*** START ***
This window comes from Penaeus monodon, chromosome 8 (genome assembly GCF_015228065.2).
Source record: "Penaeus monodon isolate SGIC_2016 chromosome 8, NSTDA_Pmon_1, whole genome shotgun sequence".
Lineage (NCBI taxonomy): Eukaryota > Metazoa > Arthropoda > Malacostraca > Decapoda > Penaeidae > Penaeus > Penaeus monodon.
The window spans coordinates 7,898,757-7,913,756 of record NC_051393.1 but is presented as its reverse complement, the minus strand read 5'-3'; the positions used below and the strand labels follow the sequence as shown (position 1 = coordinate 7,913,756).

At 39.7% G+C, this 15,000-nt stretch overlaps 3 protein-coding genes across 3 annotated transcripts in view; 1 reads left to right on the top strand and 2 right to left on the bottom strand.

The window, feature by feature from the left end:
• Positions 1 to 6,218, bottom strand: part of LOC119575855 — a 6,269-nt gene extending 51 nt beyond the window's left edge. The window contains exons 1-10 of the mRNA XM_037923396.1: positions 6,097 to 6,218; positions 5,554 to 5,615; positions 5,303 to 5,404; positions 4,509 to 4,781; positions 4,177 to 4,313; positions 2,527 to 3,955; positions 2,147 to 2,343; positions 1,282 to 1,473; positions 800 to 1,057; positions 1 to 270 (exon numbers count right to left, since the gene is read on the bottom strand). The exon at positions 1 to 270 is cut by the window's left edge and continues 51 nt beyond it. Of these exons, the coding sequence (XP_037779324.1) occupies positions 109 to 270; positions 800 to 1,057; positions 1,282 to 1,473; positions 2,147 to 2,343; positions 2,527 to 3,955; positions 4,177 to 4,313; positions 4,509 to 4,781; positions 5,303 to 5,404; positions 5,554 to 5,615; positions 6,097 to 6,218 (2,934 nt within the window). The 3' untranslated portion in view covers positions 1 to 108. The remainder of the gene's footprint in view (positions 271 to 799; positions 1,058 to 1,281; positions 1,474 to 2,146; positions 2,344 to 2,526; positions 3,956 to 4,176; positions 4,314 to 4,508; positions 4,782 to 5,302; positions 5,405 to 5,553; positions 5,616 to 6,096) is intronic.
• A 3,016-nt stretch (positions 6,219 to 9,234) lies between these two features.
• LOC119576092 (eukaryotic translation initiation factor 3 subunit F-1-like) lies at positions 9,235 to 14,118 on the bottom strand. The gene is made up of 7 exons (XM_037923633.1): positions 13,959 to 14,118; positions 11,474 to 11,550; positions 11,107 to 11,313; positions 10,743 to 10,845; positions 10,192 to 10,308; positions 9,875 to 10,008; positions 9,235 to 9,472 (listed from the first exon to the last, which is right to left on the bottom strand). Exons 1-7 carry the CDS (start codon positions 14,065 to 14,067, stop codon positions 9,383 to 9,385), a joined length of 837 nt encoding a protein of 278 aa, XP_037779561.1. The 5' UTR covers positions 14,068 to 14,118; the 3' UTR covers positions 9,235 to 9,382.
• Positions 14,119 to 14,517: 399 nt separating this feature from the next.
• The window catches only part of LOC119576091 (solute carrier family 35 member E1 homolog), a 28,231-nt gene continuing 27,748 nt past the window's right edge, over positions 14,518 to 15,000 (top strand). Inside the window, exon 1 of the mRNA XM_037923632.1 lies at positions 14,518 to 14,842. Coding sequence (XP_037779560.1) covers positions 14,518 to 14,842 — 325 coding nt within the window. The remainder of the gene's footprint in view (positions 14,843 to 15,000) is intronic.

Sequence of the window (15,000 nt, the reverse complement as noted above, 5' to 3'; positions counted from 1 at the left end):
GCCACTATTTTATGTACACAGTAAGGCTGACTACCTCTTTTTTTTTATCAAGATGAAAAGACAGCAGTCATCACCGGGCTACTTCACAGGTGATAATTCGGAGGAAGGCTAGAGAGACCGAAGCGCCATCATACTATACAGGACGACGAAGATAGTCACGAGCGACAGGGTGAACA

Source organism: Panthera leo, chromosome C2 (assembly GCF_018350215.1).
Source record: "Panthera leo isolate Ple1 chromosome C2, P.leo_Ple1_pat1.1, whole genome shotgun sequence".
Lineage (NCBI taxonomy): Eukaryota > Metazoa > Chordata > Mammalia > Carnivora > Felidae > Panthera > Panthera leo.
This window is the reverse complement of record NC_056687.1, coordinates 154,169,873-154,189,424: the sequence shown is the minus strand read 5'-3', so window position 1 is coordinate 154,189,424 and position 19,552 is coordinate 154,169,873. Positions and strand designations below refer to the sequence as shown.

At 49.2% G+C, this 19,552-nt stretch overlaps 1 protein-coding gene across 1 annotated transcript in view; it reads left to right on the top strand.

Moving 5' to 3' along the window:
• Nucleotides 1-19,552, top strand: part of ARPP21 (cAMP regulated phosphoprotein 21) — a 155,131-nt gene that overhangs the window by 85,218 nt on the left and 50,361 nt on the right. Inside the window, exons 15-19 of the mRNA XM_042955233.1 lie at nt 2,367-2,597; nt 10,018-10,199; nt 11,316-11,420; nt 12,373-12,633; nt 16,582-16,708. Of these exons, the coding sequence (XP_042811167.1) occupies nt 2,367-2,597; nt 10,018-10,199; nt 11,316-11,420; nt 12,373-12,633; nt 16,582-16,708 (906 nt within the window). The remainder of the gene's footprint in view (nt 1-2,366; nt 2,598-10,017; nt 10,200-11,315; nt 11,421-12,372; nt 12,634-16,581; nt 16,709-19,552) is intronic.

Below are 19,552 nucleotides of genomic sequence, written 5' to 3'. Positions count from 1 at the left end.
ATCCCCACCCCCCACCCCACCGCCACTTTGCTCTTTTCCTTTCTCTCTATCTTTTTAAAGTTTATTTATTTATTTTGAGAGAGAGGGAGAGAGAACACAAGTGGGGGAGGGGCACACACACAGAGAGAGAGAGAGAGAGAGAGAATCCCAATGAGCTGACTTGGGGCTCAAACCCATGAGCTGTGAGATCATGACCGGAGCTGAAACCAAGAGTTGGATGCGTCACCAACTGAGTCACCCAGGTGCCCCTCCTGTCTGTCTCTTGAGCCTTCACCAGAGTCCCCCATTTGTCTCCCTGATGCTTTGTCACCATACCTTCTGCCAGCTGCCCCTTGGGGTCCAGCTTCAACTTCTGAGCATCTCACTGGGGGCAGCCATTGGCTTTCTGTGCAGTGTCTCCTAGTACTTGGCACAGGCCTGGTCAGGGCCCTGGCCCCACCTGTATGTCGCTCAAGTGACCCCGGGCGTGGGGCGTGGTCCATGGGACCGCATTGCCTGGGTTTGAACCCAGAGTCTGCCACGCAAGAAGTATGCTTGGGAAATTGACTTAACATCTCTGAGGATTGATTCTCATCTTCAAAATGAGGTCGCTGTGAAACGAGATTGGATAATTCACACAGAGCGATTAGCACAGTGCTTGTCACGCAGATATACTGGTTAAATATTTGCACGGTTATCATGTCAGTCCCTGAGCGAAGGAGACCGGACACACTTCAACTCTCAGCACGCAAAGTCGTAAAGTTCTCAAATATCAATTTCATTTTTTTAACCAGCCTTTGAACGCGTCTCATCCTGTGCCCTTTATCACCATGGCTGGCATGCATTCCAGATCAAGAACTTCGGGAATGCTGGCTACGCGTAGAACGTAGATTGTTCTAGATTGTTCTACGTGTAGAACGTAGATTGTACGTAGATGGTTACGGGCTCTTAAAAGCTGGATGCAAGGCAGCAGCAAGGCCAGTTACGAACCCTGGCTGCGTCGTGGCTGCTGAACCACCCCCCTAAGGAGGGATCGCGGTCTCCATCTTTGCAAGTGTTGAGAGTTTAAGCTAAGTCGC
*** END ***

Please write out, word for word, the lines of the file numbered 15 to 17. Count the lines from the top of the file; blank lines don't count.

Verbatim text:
Source record: "Panthera leo isolate Ple1 chromosome C2, P.leo_Ple1_pat1.1, whole genome shotgun sequence".
Lineage (NCBI taxonomy): Eukaryota > Metazoa > Chordata > Mammalia > Carnivora > Felidae > Panthera > Panthera leo.
This window is the reverse complement of record NC_056687.1, coordinates 154,169,873-154,189,424: the sequence shown is the minus strand read 5'-3', so window position 1 is coordinate 154,189,424 and position 19,552 is coordinate 154,169,873. Positions and strand designations below refer to the sequence as shown.